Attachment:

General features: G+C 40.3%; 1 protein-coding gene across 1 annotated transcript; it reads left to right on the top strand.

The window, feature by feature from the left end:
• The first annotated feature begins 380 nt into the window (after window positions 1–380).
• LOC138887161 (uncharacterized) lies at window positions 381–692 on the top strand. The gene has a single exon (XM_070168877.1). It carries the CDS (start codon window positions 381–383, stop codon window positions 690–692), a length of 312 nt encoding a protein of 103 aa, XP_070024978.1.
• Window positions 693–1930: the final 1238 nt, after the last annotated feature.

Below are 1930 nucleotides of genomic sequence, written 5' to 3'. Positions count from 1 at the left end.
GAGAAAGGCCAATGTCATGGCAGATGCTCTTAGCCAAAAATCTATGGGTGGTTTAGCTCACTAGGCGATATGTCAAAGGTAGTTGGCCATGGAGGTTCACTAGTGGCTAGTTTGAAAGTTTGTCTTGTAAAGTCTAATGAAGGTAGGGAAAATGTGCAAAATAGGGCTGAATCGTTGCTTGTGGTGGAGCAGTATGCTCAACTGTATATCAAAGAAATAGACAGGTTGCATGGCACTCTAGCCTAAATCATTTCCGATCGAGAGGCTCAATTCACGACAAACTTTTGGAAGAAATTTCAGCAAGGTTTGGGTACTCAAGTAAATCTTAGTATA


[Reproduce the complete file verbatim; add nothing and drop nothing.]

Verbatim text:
General features: G+C 40.3%; 1 protein-coding gene across 1 annotated transcript; it reads left to right on the top strand.

The window, feature by feature from the left end:
• The first annotated feature begins 380 nt into the window (after window positions 1–380).
• LOC138887161 (uncharacterized) lies at window positions 381–692 on the top strand. The gene has a single exon (XM_070168877.1). It carries the CDS (start codon window positions 381–383, stop codon window positions 690–692), a length of 312 nt encoding a protein of 103 aa, XP_070024978.1.
• Window positions 693–1930: the final 1238 nt, after the last annotated feature.

Below are 1930 nucleotides of genomic sequence, written 5' to 3'. Positions count from 1 at the left end.
GAGAAAGGCCAATGTCATGGCAGATGCTCTTAGCCAAAAATCTATGGGTGGTTTAGCTCACTAGGCGATATGTCAAAGGTAGTTGGCCATGGAGGTTCACTAGTGGCTAGTTTGAAAGTTTGTCTTGTAAAGTCTAATGAAGGTAGGGAAAATGTGCAAAATAGGGCTGAATCGTTGCTTGTGGTGGAGCAGTATGCTCAACTGTATATCAAAGAAATAGACAGGTTGCATGGCACTCTAGCCTAAATCATTTCCGATCGAGAGGCTCAATTCACGACAAACTTTTGGAAGAAATTTCAGCAAGGTTTGGGTACTCAAGTAAATCTTAGTATA